A diverse Anglo-Catholic community in the centre of Melbourne, Australia. Growing in God’s love.
Prayer of the week
Ordinary Sunday 20
Everliving God, increase in us your gift of faith, that, forsaking sin and all that hinders us, we may run with perseverance the race that is set before us, looking to Jesus, the pioneer and perfecter of our faith; who lives and reigns with you and the Holy Spirit, one God, for ever and ever. Amen.
St Peter’s & Anglo-Catholic Events
We are an inclusive Church built on the traditional lands of the Wurundjeri people. We are committed to social justice and diversity. Our mission is Catholic evangelism: "Growing in God's Love".
The St Peter’s book room
The St Peter’s book room is a ministry within St Peter’s Eastern Hill, Melbourne; a place of social outreach, book selling and welcome for the public. We sell not only books but also gifts, devotional items, and church supplies.
St Peter’s Eastern Hill Melbourne Charitable Foundation
The St Peter's Eastern Hill Melbourne Charitable Foundation is a not-for-profit charity that supports the activities of St Peter's insofar as they relate to the benefit and support of people in necessitous circumstances.
The Foundation primarily carries out the former, by supporting the outreach activities of the Anglicare 'Lazarus Centre' program hosted at St Peter's Eastern Hill Church.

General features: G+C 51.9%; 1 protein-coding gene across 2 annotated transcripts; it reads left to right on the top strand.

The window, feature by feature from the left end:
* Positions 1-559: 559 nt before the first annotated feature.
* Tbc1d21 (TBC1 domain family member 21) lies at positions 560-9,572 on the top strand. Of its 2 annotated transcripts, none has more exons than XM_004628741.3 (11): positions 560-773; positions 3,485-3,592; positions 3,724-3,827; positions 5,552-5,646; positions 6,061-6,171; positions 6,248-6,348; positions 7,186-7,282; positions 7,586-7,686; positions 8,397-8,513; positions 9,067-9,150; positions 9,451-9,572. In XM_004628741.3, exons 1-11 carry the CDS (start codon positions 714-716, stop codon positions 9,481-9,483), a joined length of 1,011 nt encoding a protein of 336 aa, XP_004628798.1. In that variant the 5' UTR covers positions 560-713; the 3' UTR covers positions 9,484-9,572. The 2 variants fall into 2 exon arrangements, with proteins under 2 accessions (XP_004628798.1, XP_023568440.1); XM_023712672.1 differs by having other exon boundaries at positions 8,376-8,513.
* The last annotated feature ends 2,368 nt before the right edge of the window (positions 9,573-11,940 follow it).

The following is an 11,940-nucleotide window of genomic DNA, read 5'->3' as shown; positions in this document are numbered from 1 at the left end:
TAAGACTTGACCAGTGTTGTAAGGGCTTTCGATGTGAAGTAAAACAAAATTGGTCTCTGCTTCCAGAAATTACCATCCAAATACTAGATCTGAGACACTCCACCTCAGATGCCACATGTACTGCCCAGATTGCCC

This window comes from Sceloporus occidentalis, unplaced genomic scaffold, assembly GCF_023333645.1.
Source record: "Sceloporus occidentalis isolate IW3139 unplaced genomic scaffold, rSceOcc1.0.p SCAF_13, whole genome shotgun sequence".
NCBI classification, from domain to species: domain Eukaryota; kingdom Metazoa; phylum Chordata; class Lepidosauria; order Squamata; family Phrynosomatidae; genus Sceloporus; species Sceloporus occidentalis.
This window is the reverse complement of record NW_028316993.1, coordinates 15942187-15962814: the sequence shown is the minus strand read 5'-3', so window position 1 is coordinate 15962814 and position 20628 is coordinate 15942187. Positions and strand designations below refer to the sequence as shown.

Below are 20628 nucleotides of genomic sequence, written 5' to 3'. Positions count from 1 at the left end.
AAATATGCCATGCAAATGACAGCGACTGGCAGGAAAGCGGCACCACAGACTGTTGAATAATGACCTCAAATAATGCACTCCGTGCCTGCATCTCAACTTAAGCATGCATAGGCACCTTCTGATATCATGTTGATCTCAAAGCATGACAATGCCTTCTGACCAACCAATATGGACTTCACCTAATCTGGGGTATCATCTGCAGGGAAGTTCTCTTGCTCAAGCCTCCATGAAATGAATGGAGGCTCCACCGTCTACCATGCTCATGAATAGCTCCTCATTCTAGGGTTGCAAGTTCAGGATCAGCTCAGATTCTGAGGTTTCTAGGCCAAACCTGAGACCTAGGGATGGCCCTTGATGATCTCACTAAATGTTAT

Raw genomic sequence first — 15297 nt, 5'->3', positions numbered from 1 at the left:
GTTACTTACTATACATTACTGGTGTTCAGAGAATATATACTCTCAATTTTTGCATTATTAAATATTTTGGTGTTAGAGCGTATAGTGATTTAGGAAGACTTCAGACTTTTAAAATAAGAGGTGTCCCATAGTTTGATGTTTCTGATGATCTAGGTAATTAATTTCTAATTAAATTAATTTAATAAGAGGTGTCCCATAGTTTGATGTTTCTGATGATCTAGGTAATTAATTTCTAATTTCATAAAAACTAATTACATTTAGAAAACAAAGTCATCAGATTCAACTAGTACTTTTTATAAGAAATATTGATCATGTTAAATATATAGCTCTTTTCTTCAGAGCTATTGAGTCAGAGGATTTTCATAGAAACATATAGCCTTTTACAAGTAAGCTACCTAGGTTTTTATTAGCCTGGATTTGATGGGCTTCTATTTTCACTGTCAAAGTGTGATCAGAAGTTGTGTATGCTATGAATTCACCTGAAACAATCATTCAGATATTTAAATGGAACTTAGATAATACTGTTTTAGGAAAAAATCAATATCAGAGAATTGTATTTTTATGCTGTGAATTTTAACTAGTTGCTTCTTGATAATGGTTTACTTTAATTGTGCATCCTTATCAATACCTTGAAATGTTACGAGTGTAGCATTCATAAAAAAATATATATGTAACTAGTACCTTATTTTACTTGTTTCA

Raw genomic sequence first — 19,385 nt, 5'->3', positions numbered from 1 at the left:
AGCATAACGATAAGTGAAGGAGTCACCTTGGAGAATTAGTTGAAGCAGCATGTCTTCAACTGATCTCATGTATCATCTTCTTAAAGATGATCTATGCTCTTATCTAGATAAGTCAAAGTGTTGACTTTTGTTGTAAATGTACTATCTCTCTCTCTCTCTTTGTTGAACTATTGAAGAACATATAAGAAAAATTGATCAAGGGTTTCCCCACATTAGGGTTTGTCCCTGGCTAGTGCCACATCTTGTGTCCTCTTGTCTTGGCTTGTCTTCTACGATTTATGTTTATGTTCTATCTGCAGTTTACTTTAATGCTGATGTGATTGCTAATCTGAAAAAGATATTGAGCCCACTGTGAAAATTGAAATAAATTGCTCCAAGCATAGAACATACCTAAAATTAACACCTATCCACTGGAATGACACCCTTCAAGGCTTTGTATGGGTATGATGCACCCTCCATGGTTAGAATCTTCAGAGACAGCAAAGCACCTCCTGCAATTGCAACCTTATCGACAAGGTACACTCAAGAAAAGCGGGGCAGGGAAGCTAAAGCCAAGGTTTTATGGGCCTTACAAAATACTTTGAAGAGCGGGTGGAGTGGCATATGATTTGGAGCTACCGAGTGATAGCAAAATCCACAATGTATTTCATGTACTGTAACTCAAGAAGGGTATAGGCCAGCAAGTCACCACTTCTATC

Our music programme
Established in the 1850s, the choir of St Peter's Eastern Hill is one the oldest Anglican church choirs in Melbourne. It upholds an enviable and unique tradition of fine sacred choral music.
The Cell of Our Lady of Walsingham at St Peter's is associated with the Society of the Holy House of Our Lady of Walsingham in Norfolk, England.
In 1061 the Lady Richeldis, the Saxon Lady of the Manor of Walsingham, had a vision of the Blessed Virgin Mary. As a result of this vision, she had built a replica of the House of the Holy Family at Nazareth. At the site of the house in Walsingham there was also a Holy Well. The shrine became known as England's Nazareth and became a major place of pilgrimage for 500 years, second only to Canterbury. Augustinians and Franciscans established a priory church. In 1538, during the reign of Henry VIII, the shrine was destroyed and for the next 400 years Walsingham reverted to quiet village life.